Located in central Japan, and with easy access from Tokyo, Osaka and Kyoto, Gifu is home to stunning natural sites that have been preserved for centuries offering a range of outdoor gems and cultural experiences for travellers to explore.
Start with Old Nakasendo Road on the South-East corner of Gifu, it’s steeped in medieval history and home to a large portion of the road that connected Tokyo with Kyoto in the Edo Period. Explore remnants of the original cobblestone and pass through forests and valleys, stopping at waterfalls, historical sites, and terraced rice paddies.
Mt. Norikura is part of the Northern Japan Alps that sit on the border of Gifu Prefecture, and offer visitors stunning mountain vistas, exquisite hot spring valleys and many climbing routes to explore. The imposing Mt. Norikura reaches 3,026 metres above sea level and is home to the highest road in Japan – the Norikura Skyline.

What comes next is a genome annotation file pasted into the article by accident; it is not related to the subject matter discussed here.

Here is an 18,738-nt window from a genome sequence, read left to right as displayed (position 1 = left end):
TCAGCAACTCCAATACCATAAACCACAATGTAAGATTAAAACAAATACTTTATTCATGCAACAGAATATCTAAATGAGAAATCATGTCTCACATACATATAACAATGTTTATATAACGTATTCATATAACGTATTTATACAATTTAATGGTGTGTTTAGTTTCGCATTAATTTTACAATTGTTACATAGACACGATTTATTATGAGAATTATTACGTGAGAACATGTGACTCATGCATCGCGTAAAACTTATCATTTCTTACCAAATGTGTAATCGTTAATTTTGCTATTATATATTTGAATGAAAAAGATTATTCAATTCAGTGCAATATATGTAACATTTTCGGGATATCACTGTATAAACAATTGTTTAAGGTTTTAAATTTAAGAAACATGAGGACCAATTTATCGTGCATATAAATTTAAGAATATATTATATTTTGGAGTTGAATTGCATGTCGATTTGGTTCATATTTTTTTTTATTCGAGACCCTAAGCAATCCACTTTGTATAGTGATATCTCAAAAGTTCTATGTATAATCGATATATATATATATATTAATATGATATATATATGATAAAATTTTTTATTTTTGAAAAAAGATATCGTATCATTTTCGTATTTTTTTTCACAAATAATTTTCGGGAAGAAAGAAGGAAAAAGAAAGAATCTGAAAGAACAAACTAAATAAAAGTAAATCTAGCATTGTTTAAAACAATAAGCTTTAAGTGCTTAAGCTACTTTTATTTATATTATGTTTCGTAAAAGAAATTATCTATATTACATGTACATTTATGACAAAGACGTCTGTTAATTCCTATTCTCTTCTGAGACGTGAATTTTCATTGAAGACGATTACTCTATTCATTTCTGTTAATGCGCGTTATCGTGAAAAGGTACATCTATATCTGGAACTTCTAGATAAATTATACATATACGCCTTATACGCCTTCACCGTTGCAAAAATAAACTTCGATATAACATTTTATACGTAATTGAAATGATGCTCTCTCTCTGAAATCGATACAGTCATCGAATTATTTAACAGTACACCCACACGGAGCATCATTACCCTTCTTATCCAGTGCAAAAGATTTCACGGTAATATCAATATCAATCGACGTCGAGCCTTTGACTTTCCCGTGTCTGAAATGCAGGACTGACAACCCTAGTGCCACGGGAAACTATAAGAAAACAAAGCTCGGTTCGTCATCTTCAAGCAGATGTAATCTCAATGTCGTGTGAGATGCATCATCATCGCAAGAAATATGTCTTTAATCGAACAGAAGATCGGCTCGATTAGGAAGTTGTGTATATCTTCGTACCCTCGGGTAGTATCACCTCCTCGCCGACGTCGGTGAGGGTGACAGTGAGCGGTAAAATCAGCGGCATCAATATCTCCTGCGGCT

Hida Osaka Falls is located at the foot of the live volcano Mt. Ontake that forms part of Gero City. It is home to 216 waterfalls stretching over 5 metres tall, as well as 14 hiking trails. A selection of tours and guided walks can be booked to gain a first-hand experience or stay a night or two in neighbouring Gero City; home to one of the three most famous hot springs in Japan.
To finish, explore the mystical forests of Goshikigahara that contain 3,000 hectares of forest sprawled across the southern end of Chūbu Sangaku National Park. This unspoiled haven is home to an abundance of wildlife, flowing mountain streams and waterfalls to enjoy. There are several walking treks including the Kamoshika (antelope) course that connects seven waterfalls, the Shirabiso (silver fir tree) course that meanders through a landscape of water and mossy rocks, and the Gosuwara (lava plateau) course that traverses the primeval forest. Get going, there’s lots to see and do!
Gifu Station can be reached via the Tokaido Shinkansen from Shin-Osaka, Nagoya, and Tokyo Station. Tokyo is about 2 hours away, while Nagoya is a short 20 minutes.
Hikes at several of the locations. Most are relatively short but can prove challenging to the everyday adventurer. Particularly the Kamoshika at Goshikigahara.